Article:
• Import messages from .pst files In Exchange 2010 SP1, you can use a mailbox import request to import messages from a .pst file to a user's archive or primary mailbox. For details, see Understanding Mailbox Import and Export Requests. Tools used to locate .pst files within an organization are available from Microsoft partners. For a list of Microsoft partners for archiving, see "Archive and Compliance Partners" in Independent Software Vendors.

What are archive and retention policies?
You can apply archive policies to a mailbox to automatically move messages from a user's primary mailbox to the archive mailbox after a specified period. Archive policies are implemented by creating retention tags that use the Move to Archive retention action.
Messages are moved to a folder in the archive mailbox that has the same name as the source folder in the primary mailbox. If a folder with the same name doesn't exist in the archive mailbox, it is created when the Managed Folder Assistant moves a message. Re-creating the same folder hierarchy in the archive mailbox allows users to find messages easily.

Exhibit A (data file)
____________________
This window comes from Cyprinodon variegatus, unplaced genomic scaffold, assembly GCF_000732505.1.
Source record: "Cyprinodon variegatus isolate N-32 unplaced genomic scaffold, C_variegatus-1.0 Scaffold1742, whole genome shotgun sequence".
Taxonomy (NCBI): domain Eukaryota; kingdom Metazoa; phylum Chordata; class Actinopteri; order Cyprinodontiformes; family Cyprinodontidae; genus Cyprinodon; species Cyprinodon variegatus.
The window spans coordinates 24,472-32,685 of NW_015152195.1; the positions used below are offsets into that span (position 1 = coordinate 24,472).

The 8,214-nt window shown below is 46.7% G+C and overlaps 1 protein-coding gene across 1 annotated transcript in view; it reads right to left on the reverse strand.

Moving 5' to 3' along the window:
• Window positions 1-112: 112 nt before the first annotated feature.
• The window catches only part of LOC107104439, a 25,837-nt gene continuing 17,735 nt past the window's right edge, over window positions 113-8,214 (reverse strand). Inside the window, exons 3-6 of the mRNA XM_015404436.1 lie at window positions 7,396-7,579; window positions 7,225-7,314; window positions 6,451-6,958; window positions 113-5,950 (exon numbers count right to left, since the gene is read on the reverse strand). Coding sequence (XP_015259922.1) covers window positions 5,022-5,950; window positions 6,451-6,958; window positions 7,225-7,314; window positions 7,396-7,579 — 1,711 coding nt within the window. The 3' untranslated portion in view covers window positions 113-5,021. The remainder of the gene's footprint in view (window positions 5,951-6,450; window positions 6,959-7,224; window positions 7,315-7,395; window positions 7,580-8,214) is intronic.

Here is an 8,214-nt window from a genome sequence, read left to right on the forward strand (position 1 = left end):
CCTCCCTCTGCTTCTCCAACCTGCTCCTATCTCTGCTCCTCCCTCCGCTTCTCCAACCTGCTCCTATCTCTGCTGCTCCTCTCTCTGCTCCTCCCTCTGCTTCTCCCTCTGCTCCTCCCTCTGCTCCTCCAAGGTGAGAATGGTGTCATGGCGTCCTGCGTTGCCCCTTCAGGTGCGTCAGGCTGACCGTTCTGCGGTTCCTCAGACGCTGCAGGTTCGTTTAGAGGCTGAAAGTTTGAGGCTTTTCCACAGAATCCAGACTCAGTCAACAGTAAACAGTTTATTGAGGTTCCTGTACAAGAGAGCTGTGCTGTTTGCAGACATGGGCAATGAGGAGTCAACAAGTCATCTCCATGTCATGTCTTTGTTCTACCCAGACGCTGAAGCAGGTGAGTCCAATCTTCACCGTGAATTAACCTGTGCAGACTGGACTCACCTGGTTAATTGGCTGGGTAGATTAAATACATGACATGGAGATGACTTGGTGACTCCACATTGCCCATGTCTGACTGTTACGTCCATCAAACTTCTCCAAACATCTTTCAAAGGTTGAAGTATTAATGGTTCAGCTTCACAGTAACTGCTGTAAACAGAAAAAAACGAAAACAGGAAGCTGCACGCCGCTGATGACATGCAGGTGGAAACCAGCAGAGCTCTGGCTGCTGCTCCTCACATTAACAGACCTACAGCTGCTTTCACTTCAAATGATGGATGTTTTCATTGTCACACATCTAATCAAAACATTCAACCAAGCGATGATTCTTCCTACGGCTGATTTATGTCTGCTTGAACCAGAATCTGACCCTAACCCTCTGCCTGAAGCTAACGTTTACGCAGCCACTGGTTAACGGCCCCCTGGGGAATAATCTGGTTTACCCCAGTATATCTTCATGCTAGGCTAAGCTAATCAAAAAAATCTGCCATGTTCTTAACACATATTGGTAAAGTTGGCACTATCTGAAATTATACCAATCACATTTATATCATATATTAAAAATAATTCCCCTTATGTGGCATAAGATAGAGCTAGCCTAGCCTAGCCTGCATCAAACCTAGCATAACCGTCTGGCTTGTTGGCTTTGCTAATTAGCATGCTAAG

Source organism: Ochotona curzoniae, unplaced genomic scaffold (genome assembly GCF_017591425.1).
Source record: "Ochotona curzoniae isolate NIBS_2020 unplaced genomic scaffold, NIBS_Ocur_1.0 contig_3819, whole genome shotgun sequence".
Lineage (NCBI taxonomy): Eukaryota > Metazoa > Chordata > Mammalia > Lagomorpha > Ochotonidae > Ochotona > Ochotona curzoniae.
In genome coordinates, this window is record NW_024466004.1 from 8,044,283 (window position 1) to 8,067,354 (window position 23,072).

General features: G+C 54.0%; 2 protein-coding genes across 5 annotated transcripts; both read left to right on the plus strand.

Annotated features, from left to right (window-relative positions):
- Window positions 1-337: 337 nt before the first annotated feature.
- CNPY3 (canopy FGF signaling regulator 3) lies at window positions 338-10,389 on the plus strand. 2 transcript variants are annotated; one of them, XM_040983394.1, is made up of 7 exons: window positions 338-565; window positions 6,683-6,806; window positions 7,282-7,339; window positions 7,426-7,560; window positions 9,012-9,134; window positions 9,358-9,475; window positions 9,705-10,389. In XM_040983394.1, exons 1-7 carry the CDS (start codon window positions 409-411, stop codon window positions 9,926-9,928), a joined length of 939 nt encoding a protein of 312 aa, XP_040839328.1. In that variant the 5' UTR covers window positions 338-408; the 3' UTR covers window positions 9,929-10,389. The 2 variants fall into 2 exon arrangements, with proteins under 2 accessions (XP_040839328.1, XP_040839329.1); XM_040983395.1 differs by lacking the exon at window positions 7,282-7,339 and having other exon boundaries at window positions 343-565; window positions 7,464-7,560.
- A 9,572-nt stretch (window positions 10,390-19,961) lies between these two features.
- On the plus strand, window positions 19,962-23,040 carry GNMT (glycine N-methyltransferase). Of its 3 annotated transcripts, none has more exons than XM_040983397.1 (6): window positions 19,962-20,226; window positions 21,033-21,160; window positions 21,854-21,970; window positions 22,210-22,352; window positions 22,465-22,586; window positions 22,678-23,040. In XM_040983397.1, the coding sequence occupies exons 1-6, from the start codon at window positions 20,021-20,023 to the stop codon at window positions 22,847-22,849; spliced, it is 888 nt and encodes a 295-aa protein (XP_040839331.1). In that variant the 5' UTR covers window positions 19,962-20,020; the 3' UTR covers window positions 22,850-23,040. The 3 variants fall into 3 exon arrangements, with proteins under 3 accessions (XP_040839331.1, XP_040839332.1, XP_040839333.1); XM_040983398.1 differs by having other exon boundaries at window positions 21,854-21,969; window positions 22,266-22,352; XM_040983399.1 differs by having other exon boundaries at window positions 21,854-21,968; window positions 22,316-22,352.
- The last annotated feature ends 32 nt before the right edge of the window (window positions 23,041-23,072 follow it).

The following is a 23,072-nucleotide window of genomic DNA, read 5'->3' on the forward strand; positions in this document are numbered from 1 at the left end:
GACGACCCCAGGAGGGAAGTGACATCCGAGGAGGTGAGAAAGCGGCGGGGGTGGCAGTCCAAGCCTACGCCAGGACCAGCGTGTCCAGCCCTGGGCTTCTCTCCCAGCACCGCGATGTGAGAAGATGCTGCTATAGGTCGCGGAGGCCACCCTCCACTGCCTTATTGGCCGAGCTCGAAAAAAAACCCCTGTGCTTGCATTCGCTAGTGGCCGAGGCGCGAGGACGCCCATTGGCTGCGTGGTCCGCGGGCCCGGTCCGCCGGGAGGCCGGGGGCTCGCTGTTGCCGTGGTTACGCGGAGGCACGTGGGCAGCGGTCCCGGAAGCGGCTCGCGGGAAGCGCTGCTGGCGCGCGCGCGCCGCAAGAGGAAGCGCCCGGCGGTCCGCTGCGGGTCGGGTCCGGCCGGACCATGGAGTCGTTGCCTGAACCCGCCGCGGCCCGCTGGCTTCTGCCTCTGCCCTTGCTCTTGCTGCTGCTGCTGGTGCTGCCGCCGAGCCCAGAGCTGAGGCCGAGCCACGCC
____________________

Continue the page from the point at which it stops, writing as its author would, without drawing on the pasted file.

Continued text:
You can't apply a managed folder mailbox policy to mailboxes that have a personal archive. Managed content settings created for managed folders can't use the Move to archive action. To learn more about managed folders, see Understanding Managed Folders.
Exchange Setup creates the default archive and retention policy Default Archive and Retention Policy. This policy contains retention tags that have the Move to Archive action, as shown in the following table.
Default archive and retention policy
Retention age (days)
Retention action
Default 2 years move to archive
Move to Archive
Personal 1 year move to archive
Personal tag
Move to Archive
Personal 5 year move to archive
Personal tag
Move to Archive
Personal never move to archive
Personal tag
Not applicable
Move to Archive
Recoverable Items 14 days move to archive
Recoverable Items folder
Move to Archive
1 Week Delete
Personal tag
Delete and Allow Recovery
1 Month Delete
Personal tag
Delete and Allow Recovery
6 Month Delete
Personal tag
Delete and Allow Recovery
1 Year Delete
Personal tag
Delete and Allow Recovery
5 Year Delete
Personal tag
Delete and Allow Recovery
Never Delete
Personal tag
Not applicable
Delete and Allow Recovery